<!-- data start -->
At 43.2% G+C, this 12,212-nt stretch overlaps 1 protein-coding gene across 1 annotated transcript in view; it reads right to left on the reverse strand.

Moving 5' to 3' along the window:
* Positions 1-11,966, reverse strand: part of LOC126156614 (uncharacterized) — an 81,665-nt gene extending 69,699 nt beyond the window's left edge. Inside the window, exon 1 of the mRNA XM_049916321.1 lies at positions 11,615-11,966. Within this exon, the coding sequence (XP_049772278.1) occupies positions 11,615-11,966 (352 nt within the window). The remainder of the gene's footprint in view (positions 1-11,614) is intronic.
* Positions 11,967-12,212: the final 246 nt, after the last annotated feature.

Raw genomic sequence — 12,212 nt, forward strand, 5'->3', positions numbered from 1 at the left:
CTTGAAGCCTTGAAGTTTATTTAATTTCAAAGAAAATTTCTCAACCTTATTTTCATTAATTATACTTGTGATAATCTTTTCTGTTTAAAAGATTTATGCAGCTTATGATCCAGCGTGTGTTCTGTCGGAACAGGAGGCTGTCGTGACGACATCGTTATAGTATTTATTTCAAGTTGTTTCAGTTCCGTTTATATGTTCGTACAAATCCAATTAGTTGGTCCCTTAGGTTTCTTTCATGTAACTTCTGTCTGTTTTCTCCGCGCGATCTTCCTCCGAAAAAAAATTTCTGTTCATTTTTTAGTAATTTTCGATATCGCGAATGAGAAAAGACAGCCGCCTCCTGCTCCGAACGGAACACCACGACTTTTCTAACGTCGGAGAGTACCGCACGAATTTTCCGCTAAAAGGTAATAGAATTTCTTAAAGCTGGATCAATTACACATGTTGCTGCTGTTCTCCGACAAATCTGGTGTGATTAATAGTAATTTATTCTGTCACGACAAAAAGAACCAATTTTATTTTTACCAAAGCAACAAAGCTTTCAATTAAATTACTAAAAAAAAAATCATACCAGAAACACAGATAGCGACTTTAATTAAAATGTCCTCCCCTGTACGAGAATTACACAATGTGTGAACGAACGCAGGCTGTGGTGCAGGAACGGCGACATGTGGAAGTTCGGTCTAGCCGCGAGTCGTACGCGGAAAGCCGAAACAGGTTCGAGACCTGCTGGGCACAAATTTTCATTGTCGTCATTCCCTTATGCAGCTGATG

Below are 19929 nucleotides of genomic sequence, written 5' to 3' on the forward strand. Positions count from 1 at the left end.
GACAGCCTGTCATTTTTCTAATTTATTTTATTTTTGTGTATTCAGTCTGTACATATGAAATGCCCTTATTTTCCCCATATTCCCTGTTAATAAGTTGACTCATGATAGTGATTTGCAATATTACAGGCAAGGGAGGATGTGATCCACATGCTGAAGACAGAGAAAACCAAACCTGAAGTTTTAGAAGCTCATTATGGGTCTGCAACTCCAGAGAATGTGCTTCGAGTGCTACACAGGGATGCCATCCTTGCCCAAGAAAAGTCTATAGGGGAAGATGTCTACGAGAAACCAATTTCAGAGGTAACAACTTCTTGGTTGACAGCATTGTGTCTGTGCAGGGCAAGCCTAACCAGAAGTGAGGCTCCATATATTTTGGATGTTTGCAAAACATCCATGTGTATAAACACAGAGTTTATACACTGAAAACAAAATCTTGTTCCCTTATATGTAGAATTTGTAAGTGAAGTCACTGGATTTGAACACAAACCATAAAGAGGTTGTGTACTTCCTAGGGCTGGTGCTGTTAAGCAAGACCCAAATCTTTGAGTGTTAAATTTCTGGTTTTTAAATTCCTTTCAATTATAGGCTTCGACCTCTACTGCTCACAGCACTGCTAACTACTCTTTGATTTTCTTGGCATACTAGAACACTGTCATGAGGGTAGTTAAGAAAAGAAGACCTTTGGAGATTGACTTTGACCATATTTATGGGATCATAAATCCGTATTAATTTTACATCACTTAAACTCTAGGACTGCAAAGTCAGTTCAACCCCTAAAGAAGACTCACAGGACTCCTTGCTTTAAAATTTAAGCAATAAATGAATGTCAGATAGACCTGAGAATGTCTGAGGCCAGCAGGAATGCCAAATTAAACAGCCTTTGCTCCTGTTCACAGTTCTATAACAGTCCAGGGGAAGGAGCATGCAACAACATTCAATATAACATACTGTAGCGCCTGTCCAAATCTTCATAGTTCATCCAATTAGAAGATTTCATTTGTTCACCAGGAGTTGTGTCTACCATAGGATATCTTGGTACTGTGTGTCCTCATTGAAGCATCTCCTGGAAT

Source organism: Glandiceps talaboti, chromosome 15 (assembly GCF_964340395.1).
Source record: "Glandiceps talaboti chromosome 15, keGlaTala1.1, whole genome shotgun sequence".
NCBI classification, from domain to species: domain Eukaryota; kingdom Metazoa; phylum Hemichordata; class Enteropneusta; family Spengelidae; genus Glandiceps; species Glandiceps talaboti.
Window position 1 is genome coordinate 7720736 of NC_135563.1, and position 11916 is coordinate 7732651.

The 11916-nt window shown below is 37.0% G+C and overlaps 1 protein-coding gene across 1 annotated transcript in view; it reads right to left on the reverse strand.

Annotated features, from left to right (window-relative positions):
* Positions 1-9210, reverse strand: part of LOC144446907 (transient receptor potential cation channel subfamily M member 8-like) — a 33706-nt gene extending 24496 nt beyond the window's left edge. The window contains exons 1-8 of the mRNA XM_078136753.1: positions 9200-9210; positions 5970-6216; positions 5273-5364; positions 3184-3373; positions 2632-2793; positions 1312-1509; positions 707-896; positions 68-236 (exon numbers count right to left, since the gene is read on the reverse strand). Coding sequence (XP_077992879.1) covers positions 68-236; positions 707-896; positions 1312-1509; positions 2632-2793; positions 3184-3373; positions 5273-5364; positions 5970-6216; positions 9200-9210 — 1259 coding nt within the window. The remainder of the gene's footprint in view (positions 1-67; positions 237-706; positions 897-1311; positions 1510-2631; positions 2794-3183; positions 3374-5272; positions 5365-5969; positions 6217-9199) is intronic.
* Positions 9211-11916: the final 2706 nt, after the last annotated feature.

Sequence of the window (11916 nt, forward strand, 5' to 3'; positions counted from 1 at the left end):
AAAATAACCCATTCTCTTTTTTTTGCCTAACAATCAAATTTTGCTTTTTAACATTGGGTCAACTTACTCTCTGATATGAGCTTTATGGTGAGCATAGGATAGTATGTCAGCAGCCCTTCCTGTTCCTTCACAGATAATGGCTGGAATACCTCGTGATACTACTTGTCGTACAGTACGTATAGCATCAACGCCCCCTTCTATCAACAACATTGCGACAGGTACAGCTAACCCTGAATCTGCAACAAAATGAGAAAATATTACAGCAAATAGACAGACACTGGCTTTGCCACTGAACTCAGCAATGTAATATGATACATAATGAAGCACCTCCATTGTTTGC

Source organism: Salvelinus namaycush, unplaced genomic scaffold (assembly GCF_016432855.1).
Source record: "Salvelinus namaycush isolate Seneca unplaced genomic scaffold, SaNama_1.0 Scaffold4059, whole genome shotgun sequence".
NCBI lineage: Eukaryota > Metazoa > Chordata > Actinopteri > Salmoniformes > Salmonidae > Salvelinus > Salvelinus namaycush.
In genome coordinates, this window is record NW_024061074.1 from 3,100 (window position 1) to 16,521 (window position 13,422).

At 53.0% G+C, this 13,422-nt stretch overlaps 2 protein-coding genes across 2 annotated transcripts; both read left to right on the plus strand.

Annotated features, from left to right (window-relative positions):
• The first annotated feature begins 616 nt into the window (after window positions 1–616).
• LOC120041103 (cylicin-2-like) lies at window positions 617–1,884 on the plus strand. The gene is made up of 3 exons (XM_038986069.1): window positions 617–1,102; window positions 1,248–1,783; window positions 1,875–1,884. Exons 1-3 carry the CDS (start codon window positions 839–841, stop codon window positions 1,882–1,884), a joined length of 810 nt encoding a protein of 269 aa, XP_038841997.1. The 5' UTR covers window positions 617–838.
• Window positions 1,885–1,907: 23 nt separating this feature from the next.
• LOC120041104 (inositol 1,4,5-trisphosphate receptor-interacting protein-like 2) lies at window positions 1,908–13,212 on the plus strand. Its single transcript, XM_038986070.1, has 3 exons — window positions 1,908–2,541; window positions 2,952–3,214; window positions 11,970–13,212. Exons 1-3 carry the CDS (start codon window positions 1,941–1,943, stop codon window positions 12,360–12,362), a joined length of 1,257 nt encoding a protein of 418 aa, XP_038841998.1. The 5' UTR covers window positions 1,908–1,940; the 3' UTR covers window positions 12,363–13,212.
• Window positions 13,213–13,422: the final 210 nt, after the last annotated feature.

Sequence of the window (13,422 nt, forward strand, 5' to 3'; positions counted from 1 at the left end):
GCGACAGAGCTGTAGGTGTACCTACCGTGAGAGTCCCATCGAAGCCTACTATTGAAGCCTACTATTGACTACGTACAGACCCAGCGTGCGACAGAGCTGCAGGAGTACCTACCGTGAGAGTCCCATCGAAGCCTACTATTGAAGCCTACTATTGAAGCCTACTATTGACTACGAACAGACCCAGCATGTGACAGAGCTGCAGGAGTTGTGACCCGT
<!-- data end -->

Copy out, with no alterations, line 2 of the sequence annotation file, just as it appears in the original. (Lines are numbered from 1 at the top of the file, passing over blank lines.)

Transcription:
Moving 5' to 3' along the window: